I felt like I was a red carpet interviewee when I talked to the models. Most of them were family members and they made their clothes or FTLA or other companies donated them. I will point out my favorites in the pictures that I post below. Check out the signs that these amazing people made for this historical event: #activism everyday fight on the streets to make this happen (not sure what this means). My goal with my involvement in the Fair Trade Movement is that people are educated about this. I hope that people that make clothes get paid fairly like the Garment Worker Center fights for. I also wanted to pay respect to Orlando and let you all have a time for silence for those family and friends mourning for lives that should never have been lost. Whether you are or are not religious, God bless them. Also for the deaths in the black community and the movement of Black Lives Matter, Jesse Williams says, “We know that police somehow manage to de-escalate, disarm, and not kill white people every day.” I just wanted to pray for them during this time, because all lives matter and that’s why we are trying to bring awareness through the work the Garment Worker Center does to bring awareness that there are still slaves in the world doing sweatshop labor!
Without a doubt the food, band, and event were so authentic and historical. I wish I stayed longer not only because there were cute band members, but it would have been fun to dance!
We as FTLA all sat together and it was a nice table in a beautiful venue. I was shocked with how they fit as many people as they did there, but they did an amazing job! The little ones were so happy too and shy, but it was cute seeing them getting their makeup done and all.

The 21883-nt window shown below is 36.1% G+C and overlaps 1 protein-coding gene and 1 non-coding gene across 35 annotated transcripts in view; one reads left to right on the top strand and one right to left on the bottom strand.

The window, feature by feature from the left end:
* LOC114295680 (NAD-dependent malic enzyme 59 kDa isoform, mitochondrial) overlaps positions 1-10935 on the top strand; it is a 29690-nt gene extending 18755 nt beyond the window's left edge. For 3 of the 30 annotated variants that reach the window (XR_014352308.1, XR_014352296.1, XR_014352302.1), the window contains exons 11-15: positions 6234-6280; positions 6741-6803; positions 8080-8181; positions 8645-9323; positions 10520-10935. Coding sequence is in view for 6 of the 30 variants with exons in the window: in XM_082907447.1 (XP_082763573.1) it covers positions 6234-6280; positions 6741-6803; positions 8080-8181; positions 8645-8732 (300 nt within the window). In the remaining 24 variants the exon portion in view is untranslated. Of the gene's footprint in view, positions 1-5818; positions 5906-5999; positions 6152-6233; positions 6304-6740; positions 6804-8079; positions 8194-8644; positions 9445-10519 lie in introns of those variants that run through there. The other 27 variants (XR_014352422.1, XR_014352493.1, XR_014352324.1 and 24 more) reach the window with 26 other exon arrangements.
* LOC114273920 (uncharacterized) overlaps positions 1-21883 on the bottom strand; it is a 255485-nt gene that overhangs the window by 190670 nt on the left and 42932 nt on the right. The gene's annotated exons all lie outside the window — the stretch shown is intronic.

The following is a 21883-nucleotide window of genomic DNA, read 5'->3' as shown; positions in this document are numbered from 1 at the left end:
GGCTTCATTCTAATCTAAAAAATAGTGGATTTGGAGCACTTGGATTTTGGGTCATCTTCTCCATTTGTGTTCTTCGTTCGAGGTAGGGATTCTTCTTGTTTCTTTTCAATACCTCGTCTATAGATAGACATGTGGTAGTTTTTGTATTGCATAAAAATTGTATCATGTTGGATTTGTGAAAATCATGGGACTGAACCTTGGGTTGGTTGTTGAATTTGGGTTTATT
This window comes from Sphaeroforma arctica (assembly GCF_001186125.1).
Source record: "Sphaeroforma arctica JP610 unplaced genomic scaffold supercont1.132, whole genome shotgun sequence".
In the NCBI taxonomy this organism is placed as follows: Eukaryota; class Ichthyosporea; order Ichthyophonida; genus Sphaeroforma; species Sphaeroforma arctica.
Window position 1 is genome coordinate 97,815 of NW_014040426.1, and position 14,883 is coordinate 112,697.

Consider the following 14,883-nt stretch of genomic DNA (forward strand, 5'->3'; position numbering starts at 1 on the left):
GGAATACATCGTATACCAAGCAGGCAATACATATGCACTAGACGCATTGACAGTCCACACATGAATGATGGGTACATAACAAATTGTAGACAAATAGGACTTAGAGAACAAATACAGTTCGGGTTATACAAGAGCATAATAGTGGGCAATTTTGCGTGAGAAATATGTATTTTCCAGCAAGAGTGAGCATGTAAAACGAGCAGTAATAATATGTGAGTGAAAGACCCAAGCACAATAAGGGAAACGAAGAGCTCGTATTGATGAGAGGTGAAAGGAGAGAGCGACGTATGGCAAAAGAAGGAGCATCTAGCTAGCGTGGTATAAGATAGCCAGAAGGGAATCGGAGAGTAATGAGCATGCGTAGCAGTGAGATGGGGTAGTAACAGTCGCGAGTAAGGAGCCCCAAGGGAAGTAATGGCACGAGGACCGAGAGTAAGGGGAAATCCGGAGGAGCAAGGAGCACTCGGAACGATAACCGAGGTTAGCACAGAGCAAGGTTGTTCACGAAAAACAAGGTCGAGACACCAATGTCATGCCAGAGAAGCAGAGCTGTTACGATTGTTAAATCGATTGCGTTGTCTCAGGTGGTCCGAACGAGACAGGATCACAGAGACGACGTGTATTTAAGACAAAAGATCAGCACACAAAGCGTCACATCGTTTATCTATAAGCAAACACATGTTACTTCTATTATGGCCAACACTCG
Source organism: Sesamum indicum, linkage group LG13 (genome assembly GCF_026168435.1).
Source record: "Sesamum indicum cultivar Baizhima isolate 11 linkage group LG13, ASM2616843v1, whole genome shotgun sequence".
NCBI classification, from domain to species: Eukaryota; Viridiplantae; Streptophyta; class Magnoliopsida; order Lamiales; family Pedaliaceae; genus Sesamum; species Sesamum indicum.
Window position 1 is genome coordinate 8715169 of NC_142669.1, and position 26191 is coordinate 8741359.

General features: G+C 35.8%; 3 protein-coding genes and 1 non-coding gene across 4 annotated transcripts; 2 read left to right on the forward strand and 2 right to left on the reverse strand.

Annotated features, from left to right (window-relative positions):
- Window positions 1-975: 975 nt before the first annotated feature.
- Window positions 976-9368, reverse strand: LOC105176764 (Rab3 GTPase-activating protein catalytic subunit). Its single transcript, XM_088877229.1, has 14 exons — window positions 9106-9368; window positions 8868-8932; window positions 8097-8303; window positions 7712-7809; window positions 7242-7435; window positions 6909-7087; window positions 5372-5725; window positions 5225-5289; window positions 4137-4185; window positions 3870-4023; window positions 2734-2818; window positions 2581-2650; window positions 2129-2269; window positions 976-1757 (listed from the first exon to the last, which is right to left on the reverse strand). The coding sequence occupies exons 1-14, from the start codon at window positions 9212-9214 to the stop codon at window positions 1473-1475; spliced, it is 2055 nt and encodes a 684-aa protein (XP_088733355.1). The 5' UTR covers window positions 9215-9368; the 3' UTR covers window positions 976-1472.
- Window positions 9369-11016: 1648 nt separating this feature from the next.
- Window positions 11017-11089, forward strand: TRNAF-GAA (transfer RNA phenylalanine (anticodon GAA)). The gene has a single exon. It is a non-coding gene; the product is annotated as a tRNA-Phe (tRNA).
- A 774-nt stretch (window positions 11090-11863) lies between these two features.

This event was completely translated in and out from Spanish to English and some Spanglish in-between! The gallery had items in it from local artists about fair trade (not sure what this means) and it was so beautiful to see. I wish I could’ve bid on some items. They also had a timeline, a must see! The gallery takes no more than 15-20 mins to go through, everyone should go!
They spoke about those receiving awards, and please see the pics for these awards at the end. There was a woman, Nora Phillips, who came for the part of the show called Call of Action! She was a woman who was an immigrant fighter, survivor of domestic violence fighter, refugee fighter and attorney and has her own Tijuana Nonprofit too. She was awesome and made her own cape that said, “Show me the money!” She’s a human rights activist and helps with the LGTBI movement. You have got to see this pic. For a great laugh, she handed out spiced oil and pickles since she was originally from Wisconsin, it was a great time with her!
“They are doing this for fairness and for the people and for their people to feel alive!” And that’s why I want to continue writing and bringing art to this type of work!
With all the peace, love, and happiness,